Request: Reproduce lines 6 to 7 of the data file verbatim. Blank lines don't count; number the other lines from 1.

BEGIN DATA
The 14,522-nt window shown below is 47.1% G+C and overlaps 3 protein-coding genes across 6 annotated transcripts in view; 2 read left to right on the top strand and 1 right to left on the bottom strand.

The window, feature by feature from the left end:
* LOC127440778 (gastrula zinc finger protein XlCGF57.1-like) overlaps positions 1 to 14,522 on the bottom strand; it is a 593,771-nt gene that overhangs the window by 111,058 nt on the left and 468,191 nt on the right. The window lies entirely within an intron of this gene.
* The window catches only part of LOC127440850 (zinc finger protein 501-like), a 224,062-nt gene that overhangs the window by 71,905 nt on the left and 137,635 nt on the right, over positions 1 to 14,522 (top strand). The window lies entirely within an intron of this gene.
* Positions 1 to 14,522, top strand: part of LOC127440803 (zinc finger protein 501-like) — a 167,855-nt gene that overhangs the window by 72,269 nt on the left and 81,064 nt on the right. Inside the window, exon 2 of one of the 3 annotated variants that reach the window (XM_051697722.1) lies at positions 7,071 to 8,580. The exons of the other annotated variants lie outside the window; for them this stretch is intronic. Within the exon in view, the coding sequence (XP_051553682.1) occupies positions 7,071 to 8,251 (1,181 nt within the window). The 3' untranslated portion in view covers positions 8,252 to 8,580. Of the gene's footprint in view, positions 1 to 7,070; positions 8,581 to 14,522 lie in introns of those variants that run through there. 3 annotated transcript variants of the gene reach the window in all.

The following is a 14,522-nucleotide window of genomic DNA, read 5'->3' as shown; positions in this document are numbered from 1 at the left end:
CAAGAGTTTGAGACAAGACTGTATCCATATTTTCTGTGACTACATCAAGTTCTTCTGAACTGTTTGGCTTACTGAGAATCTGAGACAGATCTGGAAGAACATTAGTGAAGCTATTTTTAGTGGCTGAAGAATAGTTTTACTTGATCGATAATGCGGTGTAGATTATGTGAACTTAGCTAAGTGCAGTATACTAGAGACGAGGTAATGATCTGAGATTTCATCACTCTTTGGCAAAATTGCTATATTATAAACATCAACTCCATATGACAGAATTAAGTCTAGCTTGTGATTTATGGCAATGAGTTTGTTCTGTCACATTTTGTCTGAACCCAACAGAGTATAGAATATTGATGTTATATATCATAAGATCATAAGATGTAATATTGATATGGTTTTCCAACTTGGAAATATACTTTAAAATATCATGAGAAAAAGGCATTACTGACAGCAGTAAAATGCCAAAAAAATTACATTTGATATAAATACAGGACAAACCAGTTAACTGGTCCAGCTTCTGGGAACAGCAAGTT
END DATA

The following is a 14,522-nucleotide window of genomic DNA, read 5'->3' as shown; positions in this document are numbered from 1 at the left end:
CAAGAGTTTGAGACAAGACTGTATCCATATTTTCTGTGACTACATCAAGTTCTTCTGAACTGTTTGGCTTACTGAGAATCTGAGACAGATCTGGAAGAACATTAGTGAAGCTATTTTTAGTGGCTGAAGAATAGTTTTACTTGATCGATAATGCGGTGTAGATTATGTGAACTTAGCTAAGTGCAGTATACTAGAGACGAGGTAATGATCTGAGATTTCATCACTCTTTGGCAAAATTGCTATATTATAAACATCAACTCCATATGACAGAATTAAGTCTAGCTTGTGATTTATGGCAATGAGTTTGTTCTGTCACATTTTGTCTGAACCCAACAGAGTATAGAATATTGATGTTATATATCATAAGATCATAAGATGTAATATTGATATGGTTTTCCAACTTGGAAATATACTTTAAAATATCATGAGAAAAAGGCATTACTGACAGCAGTAAAATGCCAAAAAAATTACATTTGATATAAATACAGGACAAACCAGTTAACTGGTCCAGCTTCTGGGAACAGCAAGTT